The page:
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[News] Bob Sutor on ECMA Passage of Microsoft's 10-Year Implementation History

ECMA passage of Open XML was no surprise

,----[ Quote ]
| Now we all move on. The battle for truly open and non-vendor
| dictated standards is far from over and is gaining momentum.
| Assume nothing. Should you favor everyone being able to
| implement real open standards I think you'll be pleasantly
| surprised come one year from now. (I know you can interpret
| that last sentence in several ways!)
| Let me also clear up one last thing, something I more or
| less said in a comment a little while ago. I would like
| nothing better to see Microsoft try to provide the best
| native and well integrated implementation of ODF on the
| planet. It would represent a real change in the industry
| regarding community developed and maintain open standards. 



"Taking Microsoft's ODF Plugin for a Spin... Splat"


Is Open XML a one way specification for most people?

,----[ Quote ]
| Who will implement Open XML correctly and fully? Maybe Microsoft.
| Why? Since it is essentially a dump into XML of all the data
| needed for all the functionality of their Office products and
| since those products are proprietary, only they will understand
| any nuances that go beyond the spec. The spec may illuminate
| some of the mistakes that have been made and are now being
| written into a so called standard for all to have to implement,
| but I'm guessing there might be a few other shades of meaning
| that will not be clear. Fully and correctly implementing Open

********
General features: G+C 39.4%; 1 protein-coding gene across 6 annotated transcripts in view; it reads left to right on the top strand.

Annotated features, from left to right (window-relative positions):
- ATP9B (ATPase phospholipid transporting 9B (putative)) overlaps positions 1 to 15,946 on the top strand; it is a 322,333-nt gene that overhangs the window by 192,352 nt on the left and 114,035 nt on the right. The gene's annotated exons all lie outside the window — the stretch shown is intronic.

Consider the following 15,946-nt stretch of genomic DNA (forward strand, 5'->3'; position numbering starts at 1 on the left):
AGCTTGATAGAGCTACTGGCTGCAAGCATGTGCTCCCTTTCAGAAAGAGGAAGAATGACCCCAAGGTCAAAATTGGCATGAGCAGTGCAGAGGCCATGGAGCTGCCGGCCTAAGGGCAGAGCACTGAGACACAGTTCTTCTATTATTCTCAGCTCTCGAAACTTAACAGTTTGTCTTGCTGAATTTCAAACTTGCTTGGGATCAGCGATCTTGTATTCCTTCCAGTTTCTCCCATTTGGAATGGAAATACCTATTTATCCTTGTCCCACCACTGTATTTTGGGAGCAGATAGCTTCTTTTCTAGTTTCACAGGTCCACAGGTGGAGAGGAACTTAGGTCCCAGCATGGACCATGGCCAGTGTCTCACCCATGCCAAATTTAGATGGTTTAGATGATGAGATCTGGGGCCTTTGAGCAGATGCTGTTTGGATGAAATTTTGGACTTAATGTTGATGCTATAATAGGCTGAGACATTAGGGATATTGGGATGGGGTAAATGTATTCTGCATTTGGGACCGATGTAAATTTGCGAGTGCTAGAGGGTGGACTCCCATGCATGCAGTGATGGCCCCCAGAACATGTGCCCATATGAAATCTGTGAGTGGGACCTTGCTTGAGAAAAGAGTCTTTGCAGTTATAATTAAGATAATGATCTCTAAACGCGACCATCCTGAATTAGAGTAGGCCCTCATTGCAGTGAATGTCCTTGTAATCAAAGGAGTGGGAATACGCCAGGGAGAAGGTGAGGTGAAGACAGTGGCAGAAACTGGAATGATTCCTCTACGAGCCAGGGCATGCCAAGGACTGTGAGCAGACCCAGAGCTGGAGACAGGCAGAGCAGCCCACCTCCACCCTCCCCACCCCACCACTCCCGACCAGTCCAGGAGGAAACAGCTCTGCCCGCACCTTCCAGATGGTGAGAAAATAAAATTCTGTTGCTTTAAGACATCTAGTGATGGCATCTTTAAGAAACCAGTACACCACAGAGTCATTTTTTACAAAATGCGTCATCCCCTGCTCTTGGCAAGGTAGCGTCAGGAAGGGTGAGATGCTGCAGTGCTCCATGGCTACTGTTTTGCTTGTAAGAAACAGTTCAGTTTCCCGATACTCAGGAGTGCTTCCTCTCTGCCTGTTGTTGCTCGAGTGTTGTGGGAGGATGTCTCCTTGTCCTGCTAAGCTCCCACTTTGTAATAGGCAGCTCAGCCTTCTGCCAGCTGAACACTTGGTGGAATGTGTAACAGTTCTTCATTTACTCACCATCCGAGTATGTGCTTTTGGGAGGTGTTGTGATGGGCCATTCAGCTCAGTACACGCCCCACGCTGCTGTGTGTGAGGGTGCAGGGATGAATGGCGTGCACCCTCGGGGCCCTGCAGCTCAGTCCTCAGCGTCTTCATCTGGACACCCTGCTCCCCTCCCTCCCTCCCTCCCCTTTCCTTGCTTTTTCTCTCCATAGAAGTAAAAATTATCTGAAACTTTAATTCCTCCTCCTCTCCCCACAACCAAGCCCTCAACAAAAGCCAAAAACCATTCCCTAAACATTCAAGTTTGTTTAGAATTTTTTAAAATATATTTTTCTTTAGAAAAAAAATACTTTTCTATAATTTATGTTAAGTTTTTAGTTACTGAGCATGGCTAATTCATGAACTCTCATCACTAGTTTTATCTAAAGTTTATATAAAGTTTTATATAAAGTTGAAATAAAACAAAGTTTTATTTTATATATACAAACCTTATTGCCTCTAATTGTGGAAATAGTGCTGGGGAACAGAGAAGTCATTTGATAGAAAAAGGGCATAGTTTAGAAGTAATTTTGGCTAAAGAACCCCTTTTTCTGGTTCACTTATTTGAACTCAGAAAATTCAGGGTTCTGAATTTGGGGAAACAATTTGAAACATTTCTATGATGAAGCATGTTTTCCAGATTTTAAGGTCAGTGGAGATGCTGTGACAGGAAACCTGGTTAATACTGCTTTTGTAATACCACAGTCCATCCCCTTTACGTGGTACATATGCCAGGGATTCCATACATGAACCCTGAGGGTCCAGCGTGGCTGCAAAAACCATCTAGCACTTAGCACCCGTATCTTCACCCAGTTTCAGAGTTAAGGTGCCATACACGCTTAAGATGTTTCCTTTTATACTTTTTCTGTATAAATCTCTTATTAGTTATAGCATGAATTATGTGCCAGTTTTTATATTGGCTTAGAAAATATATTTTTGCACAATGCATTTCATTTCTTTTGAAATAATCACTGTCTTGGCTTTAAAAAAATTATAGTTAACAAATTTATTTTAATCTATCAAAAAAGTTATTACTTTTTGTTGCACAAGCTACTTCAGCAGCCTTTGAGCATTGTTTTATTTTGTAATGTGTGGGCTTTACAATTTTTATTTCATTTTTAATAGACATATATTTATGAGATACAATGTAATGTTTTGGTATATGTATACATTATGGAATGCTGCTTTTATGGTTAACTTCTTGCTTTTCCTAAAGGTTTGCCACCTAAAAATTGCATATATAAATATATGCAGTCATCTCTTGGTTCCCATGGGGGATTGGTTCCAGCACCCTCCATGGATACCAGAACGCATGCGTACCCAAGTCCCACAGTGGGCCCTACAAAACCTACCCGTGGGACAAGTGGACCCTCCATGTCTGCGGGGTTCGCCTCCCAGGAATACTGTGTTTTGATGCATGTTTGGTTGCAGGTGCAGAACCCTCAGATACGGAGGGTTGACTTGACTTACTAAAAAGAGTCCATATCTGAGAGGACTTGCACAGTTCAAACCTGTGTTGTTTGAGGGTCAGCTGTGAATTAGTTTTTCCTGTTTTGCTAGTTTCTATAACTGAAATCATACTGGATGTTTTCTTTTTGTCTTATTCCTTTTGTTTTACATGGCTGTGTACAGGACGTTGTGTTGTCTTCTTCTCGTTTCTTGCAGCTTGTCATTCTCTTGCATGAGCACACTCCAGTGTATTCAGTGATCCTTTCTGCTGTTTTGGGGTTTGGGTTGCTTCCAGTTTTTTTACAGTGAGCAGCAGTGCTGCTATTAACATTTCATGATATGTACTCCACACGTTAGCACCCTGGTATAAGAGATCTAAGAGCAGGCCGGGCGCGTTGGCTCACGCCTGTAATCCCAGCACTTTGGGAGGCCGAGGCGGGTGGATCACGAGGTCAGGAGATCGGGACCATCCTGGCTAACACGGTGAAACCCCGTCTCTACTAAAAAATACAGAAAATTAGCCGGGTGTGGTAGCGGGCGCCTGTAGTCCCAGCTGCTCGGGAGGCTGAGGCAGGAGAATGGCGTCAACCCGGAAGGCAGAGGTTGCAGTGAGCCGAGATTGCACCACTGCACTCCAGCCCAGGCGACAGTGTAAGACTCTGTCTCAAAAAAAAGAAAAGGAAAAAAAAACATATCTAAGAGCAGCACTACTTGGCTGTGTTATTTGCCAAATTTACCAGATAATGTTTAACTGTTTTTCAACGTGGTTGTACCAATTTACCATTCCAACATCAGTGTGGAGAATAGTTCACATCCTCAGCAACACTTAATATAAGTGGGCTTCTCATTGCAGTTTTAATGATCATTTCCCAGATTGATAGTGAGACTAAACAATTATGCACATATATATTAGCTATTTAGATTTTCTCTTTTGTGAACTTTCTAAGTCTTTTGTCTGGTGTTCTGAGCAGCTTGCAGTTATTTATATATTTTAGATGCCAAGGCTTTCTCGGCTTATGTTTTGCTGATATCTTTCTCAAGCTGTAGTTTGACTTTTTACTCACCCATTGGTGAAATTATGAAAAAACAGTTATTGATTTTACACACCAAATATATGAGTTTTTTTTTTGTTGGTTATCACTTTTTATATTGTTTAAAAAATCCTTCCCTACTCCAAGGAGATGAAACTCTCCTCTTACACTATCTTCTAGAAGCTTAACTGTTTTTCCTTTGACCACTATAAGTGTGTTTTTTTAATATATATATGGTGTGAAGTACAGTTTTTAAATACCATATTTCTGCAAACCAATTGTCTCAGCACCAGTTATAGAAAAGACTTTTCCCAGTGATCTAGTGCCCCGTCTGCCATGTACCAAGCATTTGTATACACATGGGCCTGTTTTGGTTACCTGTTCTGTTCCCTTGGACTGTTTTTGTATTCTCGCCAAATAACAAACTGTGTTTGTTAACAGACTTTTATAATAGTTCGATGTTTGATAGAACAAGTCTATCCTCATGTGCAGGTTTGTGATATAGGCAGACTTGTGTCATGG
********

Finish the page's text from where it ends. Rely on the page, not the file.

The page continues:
| XML will require the cloning of a large portion of Microsoft's
| product. Best of luck doing that, especially since they have
| over a decade head start. Also, since they have avoided using
| industry standards like SVG and MathML, you'll have to
| reimplement Microsoft's flavor of many things. You had
| better start now. So therefore I conclude that while Microsoft
| may end up supporting most of Open XML (and we'll have to
| see the final products to see how much and how correctly),
| other products will likely only end up supporting a subset. 


Is Office Open XML A One-Way Standard? Ask Microsoft

,----[ Quote ]
| Way back in October, Bob Sutor, IBM's open standards guru, wrote
| a piece on his blog where he described the Office Open XML
| standard as a one way standard, because the format is so complex
| and so geared towards compatibility with legacy Office compatibility
| that it could never be implemented as a fully functional file format
| by any competing personal productivity applications (PPAs) like
| WordPerfect and OpenOffice. I agree with a lot of his points but
| didn't feel compelled to write about it since the issue had been